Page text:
I just wish it wasn’t so continually silly, so broadly played, so constantly intent on informing me just how full of crap all of this actually is to the point taking any single second of it seriously is a downright impossibility. The group of filmmakers behind The Editor (2014) love giallo and it shows, I just wish they made a better movie showcasing that affection, and as impressive as a lot of this might be my inability to connect to it on an emotional level is too gigantic and frustrating a hurdle for me to be able to comfortably overcome.
There is potential lurking in Gotham, I’m just not sure there is enough of it to get me excited about giving the series a second shot during Season 2. Warner’s Blu-ray presentation, however, is immaculate, fans of the show almost certain to be more than satisfied if they add this four-disc set to their personal libraries.
upernatural remains a fine show. Very well acted, filled with terrific moments and always overflowing in strong ideas, there’s definitely still a ton of imagination propelling the ongoing saga of Sam and Dean Winchester forward. But the seams in all of this have been starting to show for some time now, as is the over-familiarity, and I’d be lying if I didn’t admit one of my absolute favorite television programs of all-time might have finally started down the path of wearing out its welcome. Still, I’m keeping the faith, and as far as series Blu-ray sets are concerned this is one of the best Warner has put together for the show yet, and as such comes more or less highly recommended.
Devoid of expectation, understanding what the movie is and forgiving it for not being what I initially wanted it to be, The Age of Adaline plays exceedingly well the second time around. I found myself getting lost in its romantic charms all over again, and I have to say this is one movie I’m incredibly glad to have been given the opportunity to revisit.
I’ve watched Mad Max: Fury Road more than any other motion picture I’ve had the good fortune to see this year. As far as 2015 is concerned, this is without a doubt one of the absolute best to hit theaters, filled with so many sights, sounds, layers and ideas the overall effect it has upon the viewer is staggering. It’s remarkably close to perfect, and I have this sneaky suspicion it’s one dystopian action-fueled spectacular we’re going to be waxing poetic about for many years to come.
Backcountry is growing on me to the point I find myself feeling it’s one of 2015’s most unheralded gems. It’s mesmerizing and unsettling, both in equal measure, slowly building tension and suspense until terror is the only logical outcome for everything that has meticulously transpired. Additionally, it is anchored by a performance from Peregrym that’s easily one of the best I’ve seen all year, and while it’s doubtful she’ll garner anything even close to resembling award’s consideration that doesn’t make what she does as Jenn any less magnificent.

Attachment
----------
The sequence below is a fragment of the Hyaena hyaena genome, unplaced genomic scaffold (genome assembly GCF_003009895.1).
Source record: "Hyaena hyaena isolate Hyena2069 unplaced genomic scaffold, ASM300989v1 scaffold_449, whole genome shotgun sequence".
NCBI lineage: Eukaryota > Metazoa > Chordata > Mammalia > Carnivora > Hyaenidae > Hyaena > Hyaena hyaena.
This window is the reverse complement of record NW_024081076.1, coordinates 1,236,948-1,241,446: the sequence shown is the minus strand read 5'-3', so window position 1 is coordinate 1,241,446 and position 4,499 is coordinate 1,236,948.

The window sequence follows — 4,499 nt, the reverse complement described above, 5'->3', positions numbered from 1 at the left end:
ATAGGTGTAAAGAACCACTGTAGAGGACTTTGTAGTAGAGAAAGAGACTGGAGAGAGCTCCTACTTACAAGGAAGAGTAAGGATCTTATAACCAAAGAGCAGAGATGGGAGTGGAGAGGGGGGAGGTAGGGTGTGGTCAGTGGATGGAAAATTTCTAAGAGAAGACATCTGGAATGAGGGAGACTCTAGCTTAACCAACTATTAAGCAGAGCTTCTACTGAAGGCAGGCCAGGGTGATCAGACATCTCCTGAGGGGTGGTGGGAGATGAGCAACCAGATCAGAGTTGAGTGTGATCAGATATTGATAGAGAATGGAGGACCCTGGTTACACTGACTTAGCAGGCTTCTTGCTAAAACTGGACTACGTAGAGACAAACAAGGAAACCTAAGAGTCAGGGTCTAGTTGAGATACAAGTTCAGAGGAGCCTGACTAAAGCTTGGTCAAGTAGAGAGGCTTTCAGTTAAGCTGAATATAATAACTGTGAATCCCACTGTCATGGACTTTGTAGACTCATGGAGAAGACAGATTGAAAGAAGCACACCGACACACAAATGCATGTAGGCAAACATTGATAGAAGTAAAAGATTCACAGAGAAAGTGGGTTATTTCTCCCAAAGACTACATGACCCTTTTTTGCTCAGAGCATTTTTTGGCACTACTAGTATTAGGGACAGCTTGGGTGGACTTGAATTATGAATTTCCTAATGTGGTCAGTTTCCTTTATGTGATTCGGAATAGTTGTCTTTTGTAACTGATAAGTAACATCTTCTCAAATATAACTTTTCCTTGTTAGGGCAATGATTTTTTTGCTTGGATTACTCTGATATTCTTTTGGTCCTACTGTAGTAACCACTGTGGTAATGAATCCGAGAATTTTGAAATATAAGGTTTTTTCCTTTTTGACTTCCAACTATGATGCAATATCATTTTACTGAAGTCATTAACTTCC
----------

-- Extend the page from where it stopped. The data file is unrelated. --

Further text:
Season 6 of The Vampire Diaries has a lot on its mind, just not a lot that feels original, fresh or new. Same time, it has just enough energy, just enough heat, to make it through 22 episodes with decent enough aplomb, everything building towards a final episode that says goodbye to the show’s main character – Elena Gilbert – while also setting up a number of intriguing possibilities for where things could go next.
The Harvest is a nice, solidly directed thriller from esteemed – if reclusive – filmmaker John McNaughton (his first in almost 15 years), featuring superb performances by its central cast members Calis, Tahan, Shannon and especially Morton. It lulls the viewer into a false sense of security before leaping out to sever the jugular with ferocious tenacity, sending uncomforting shivers up and down the spine that last long after the film itself has come to an end.
Fans won’t care, and Frozen fanatics are almost certain to disagree, but gosh darn it if I didn’t feel like Season 4 of Once Upon a Time is running in rather obnoxious and tiresome circles while it’s dealing with the Elsa/Anna storyline. Same time, there’s still a lot of quality stuff going on here, and the writing involving both Regina and Emma is, more often than not, wonderful.